Sports Tennis court, rent 1 hour 6 USD
Leisure Cinema, international film 1st place 4 USD

Products
Clothes Jeans, Levis 501 1 pair 55 USD
Clothes Summer dress in Zara, H&M 1 PC. 31 USD
Shoes Nike Running Shoe 1 pair 66 USD
Shoes Leather office shoes 1 pair 61 USD

Accommodation
Rental housing Apartment in the city center 1-room 573 USD
Rental housing Apartment not in the center 1-room 299 USD
Rental housing Apartment in the city center 3-room 1,045 USD
Rental housing Apartment not in the center 3-room 521 USD
Utilities Electricity, heating… 85 sq. meters 1 month 45 USD
Communication Mobile communication 1 minute 0 USD
Communication Unlimited Internet 1 month 39 USD
Home purchase Apartment in the city center 1 sq.meter 2,496 USD
Home purchase Apartment not in the center 1 sq. meter 1,300 USD
Salary Average salary after taxes 1 month 1,018 USD
Epoque Interest rate 1 year 4.65%

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Weather, climate, temperature by months in Kuala Lumpur

Season Fall Winter Spring Summer
Month Sep Oct Nov Dec Jan Feb Mar Apr May Jun Jul Aug
Average maximum ° C 33 33 32 32 33 33 34 34 33 33 33 33 33
Average temperature ° C 28 28 28 28 28 28 29 29 29 29 28 28 28
Average minimum ° C 24 24 24 23 23 24 24 24 24 24 24 24 24
Rain Days 13 17 18 15 11 12 16 16 14 9 10 11 162
Fog Days 18 20 21 24 25 22 24 23 22 18 19 18 254
Thunderstorm Days 18 20 20 17 13 15 20 24 20 13 15 14 209
Precipitation level mm. 198 280 330 261 190 210 274 299 243 129 141 169 2724
Air humidity % 80 85 85 85 80 80 80 85 80 80 80 80 82
Wind Speed ​​ Km / h 9 8 8 6 9 12 6 6 9 9 12 12 9
The day length Hours 13 12 12 12 12 12 12 13 13 13 13 13 12

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Kuala Lumpur – Closest airports

Total 10 records.

Cities close to Kuala Lumpur

Showing records 1-10 of 150 .

Country Region City Population Expenditures Quality of life Climate Month 1-10 1-10 1-10
0 km Malaysia Kuala Lumpur Kuala Lumpur 1,453.975 391 USD 5.0 4.5 4.3
29 km Malaysia Selangor Kuala Selangor 55.887 390 USD 7.9 7.5 8.1
10 km Malaysia Selangor Shah Alam 481.654
5 km Malaysia Selangor Petaling Jaya 520.698 379 USD 4.2 5.9 5.9
94 km Malaysia Perak Ipo 673.318
66 km Malaysia Melaka
158 km Malaysia Penang Georgetown 300,000 341 USD 6.1 8.0 7.4
160 km Malaysia Johor Johor Bahru 802.489 385 USD 7.6 7.9 8.5
21 km Malaysia Negeri Sembilan Pecan Nilayah 36.720
158 km Malaysia Terengganu Kuala Terengganu 285.065

What to see in Kuala Lumpur: top attractions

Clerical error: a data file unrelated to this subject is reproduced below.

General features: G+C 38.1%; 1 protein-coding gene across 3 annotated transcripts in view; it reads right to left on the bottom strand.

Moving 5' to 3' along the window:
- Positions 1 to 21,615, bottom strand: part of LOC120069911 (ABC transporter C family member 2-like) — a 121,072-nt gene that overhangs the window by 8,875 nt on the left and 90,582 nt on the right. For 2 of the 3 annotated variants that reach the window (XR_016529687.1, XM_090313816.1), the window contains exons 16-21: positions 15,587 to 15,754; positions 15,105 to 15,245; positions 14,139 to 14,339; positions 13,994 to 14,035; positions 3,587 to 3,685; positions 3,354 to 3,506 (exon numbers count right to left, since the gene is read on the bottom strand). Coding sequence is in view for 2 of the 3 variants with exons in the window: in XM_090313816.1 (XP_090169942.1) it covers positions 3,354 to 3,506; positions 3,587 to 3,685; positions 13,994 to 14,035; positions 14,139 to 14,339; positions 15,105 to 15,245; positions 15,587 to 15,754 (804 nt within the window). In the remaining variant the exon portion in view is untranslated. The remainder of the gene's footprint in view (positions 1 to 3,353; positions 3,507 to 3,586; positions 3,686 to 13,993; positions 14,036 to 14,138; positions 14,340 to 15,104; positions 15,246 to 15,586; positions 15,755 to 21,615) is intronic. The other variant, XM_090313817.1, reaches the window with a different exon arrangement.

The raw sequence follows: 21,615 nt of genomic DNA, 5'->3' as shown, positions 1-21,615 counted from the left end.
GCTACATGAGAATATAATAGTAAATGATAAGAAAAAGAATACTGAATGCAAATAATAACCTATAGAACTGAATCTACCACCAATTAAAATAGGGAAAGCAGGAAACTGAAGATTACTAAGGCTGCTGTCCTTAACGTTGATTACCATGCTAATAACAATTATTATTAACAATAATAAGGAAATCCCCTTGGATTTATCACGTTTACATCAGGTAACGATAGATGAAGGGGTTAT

Brilliant Kuala Lumpur is like a hundred cities in one.This is a high-tech metropolis with magnificent high-rises and driverless trains – and a tropical paradise with exotic fruits and gardens of whimsical butterflies. “India” with colorful temples and grandiose caves of Batu – and “China” with red lanterns and aromatic soups. An oriental fairy tale with bizarre ornaments – and a European idyll of a French village. We tell you what to see and try in Kuala Lumpur to see all the facets of the capital of Malaysia.

Take a picture of Petronas

88-storey Petronas Twin Towers for Kuala Lumpur – like the creation of the Eiffel for Paris: the center of attraction for tourists and the permanent symbol of the city.The impressive buildings make it easy to spend an entire day: take a classic selfie between two towers, buy craft paper postcards and delicious ice cream at Suria KLCC shopping mall inside Petronas, check out Gallery Petronas and don’t miss the Petrosains science center, where you can run tornadoes and visit in zero gravity.

A spectacular view of Kuala Lumpur opens up from the bridge between the Petronas Towers and from their upper floors. You can buy tickets for the excursion at the ticket office on the spot, but it is safer to do it in advance on the website: there are always a lot of people who want to take a photo from the height of Petronas.

A walk in the park will help you to put your impressions in your head. Around the towers is a spacious KLCC: during the day, children frolic in the mini-pool, adults relax in the shade overlooking the towers, and in the evening everyone admires the fountain show and elegant lighting.

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When is the best time to go to Kuala Lumpur